MetLife Denied Early Appeal in Checkbook Challenge

Employee Benefits News examines legal developments that impact the employee benefits and executive compensation employers provide, including federal and state legislation, rules from federal...

By Jacklyn Wille

Metropolitan Life Insurance Co. can’t appeal a decision holding that its practice of paying life insurance benefits through a checkbook-like system violates federal law ( Owens v. Metro. Life Ins. Co. , 2017 BL 7893, N.D. Ga., No. 2:14-cv-00074-RWS, 1/11/17 ).

A federal judge on Jan. 11 refused to reconsider a 2016 ruling that the Employee Retirement Income Security Act bars MetLife from paying life insurance benefits through retained asset accounts, which operate like checkbooks that earn limited interest and can be used to draw funds. The judge also denied MetLife’s request for an immediate appeal of this decision, instead allowing the case to proceed toward a ruling on class action status.

Retained asset accounts are a common method of paying life insurance benefits that have been challenged under ERISA because they allow insurers to continue earning interest off policy proceeds that have been distributed to beneficiaries. The ruling against MetLife turned largely on the specific language of the insurer’s policy, which the judge said differed significantly from policy language at issue in recent cases favoring UNUM Life Insurance Co. of America, Sun Life Assurance Co. of Canada and Lincoln National Life Insurance Co.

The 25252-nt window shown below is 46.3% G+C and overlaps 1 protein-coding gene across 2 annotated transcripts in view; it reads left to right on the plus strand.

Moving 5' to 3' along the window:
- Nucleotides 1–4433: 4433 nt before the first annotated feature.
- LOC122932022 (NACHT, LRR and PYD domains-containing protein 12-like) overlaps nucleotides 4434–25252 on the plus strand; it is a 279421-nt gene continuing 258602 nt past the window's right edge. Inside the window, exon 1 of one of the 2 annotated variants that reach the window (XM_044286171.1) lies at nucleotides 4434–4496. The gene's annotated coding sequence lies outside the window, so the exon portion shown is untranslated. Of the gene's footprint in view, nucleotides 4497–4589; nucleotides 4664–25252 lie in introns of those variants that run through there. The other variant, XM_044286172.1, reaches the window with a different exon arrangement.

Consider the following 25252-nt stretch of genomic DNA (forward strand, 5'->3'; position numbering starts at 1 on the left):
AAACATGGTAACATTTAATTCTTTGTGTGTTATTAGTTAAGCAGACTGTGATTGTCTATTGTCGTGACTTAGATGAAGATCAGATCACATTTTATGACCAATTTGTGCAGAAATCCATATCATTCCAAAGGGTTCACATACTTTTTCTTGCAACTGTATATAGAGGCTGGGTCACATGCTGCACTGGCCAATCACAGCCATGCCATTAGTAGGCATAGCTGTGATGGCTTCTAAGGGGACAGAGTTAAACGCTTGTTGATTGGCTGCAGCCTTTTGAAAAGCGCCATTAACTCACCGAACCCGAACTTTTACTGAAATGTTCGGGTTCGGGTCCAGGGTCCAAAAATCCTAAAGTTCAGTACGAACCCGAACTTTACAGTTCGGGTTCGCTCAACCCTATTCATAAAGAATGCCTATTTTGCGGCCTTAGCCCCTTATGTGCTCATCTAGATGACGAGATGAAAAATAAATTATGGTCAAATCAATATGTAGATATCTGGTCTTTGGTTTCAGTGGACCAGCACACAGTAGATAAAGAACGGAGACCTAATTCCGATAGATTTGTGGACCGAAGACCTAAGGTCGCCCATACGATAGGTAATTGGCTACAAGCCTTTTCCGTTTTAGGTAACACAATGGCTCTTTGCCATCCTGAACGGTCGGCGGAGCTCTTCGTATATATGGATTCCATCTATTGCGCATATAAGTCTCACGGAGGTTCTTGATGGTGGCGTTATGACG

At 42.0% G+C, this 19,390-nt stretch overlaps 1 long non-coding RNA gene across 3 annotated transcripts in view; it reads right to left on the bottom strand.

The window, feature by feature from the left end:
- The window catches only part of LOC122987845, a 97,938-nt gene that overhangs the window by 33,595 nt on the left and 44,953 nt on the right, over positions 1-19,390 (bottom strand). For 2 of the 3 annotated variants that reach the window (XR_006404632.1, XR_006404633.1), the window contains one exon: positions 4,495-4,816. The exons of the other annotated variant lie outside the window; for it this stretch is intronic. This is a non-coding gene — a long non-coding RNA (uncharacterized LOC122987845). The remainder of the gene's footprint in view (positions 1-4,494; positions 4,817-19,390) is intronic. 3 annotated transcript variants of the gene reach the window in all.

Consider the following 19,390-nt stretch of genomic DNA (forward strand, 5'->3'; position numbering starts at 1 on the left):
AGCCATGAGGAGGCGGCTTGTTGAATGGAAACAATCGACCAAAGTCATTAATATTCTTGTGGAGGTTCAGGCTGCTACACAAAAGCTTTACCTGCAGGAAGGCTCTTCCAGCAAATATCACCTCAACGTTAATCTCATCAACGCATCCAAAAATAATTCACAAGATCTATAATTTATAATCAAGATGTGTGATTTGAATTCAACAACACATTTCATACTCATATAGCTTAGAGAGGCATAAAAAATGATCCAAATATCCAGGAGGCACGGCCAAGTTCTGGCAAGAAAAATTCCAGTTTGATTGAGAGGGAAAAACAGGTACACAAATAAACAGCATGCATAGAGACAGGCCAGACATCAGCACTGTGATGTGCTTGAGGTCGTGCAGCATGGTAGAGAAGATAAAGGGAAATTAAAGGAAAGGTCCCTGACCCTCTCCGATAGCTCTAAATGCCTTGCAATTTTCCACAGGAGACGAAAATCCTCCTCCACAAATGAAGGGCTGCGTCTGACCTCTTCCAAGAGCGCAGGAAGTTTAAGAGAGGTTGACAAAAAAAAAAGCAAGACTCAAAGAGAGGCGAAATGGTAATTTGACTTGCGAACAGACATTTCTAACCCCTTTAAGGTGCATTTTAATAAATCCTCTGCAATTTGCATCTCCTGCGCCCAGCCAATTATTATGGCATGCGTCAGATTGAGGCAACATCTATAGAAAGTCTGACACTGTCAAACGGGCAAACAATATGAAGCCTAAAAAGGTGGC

MetLife argued that the differing judicial opinions on retained asset accounts created a circuit split that would be aided by immediate review of the judge’s ruling. The judge disagreed, saying that the different opinions were explained by different policy language, and not a disagreement among the courts.

Judge Richard W. Story of the U.S. District Court for the Northern District of Georgia wrote the decision.

The MetLife beneficiaries are represented by Barrett Wylie LLC, Bell & Brigham, John Oxendine PC, Lober Dobson & Desai LLC and Law Office of Todd L. Lord. MetLife is represented by Sutherland Asbill & Brennan LLP.

To contact the reporter on this story: Jacklyn Wille in Washington at

To contact the editor responsible for this story: Jo-el J. Meyer at

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